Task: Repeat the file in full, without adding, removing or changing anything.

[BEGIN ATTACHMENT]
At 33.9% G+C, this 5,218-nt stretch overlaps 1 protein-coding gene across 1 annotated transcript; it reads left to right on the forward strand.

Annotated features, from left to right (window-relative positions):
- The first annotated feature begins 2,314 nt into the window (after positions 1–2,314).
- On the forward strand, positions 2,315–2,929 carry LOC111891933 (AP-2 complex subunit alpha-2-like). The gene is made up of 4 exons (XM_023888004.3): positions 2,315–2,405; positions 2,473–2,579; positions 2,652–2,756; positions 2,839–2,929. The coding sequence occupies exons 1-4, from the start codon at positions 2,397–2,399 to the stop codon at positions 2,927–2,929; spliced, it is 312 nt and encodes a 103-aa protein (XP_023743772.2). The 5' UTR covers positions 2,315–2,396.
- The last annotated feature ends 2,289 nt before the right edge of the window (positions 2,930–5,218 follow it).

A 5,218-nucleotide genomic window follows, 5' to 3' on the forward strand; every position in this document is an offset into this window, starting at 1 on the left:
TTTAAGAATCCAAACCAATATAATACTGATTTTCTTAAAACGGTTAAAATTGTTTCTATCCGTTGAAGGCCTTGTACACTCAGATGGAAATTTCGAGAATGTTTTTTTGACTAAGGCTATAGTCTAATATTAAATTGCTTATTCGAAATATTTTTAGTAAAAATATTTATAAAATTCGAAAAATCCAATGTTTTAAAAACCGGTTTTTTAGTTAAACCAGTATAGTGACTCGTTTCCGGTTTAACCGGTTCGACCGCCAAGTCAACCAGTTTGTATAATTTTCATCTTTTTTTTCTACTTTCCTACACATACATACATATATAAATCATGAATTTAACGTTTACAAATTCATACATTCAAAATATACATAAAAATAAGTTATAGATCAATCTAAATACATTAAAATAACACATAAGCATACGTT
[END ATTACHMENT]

At 33.9% G+C, this 5,218-nt stretch overlaps 1 protein-coding gene across 1 annotated transcript; it reads left to right on the forward strand.

Annotated features, from left to right (window-relative positions):
- The first annotated feature begins 2,314 nt into the window (after positions 1–2,314).
- On the forward strand, positions 2,315–2,929 carry LOC111891933 (AP-2 complex subunit alpha-2-like). The gene is made up of 4 exons (XM_023888004.3): positions 2,315–2,405; positions 2,473–2,579; positions 2,652–2,756; positions 2,839–2,929. The coding sequence occupies exons 1-4, from the start codon at positions 2,397–2,399 to the stop codon at positions 2,927–2,929; spliced, it is 312 nt and encodes a 103-aa protein (XP_023743772.2). The 5' UTR covers positions 2,315–2,396.
- The last annotated feature ends 2,289 nt before the right edge of the window (positions 2,930–5,218 follow it).

A 5,218-nucleotide genomic window follows, 5' to 3' on the forward strand; every position in this document is an offset into this window, starting at 1 on the left:
TTTAAGAATCCAAACCAATATAATACTGATTTTCTTAAAACGGTTAAAATTGTTTCTATCCGTTGAAGGCCTTGTACACTCAGATGGAAATTTCGAGAATGTTTTTTTGACTAAGGCTATAGTCTAATATTAAATTGCTTATTCGAAATATTTTTAGTAAAAATATTTATAAAATTCGAAAAATCCAATGTTTTAAAAACCGGTTTTTTAGTTAAACCAGTATAGTGACTCGTTTCCGGTTTAACCGGTTCGACCGCCAAGTCAACCAGTTTGTATAATTTTCATCTTTTTTTTCTACTTTCCTACACATACATACATATATAAATCATGAATTTAACGTTTACAAATTCATACATTCAAAATATACATAAAAATAAGTTATAGATCAATCTAAATACATTAAAATAACACATAAGCATACGTT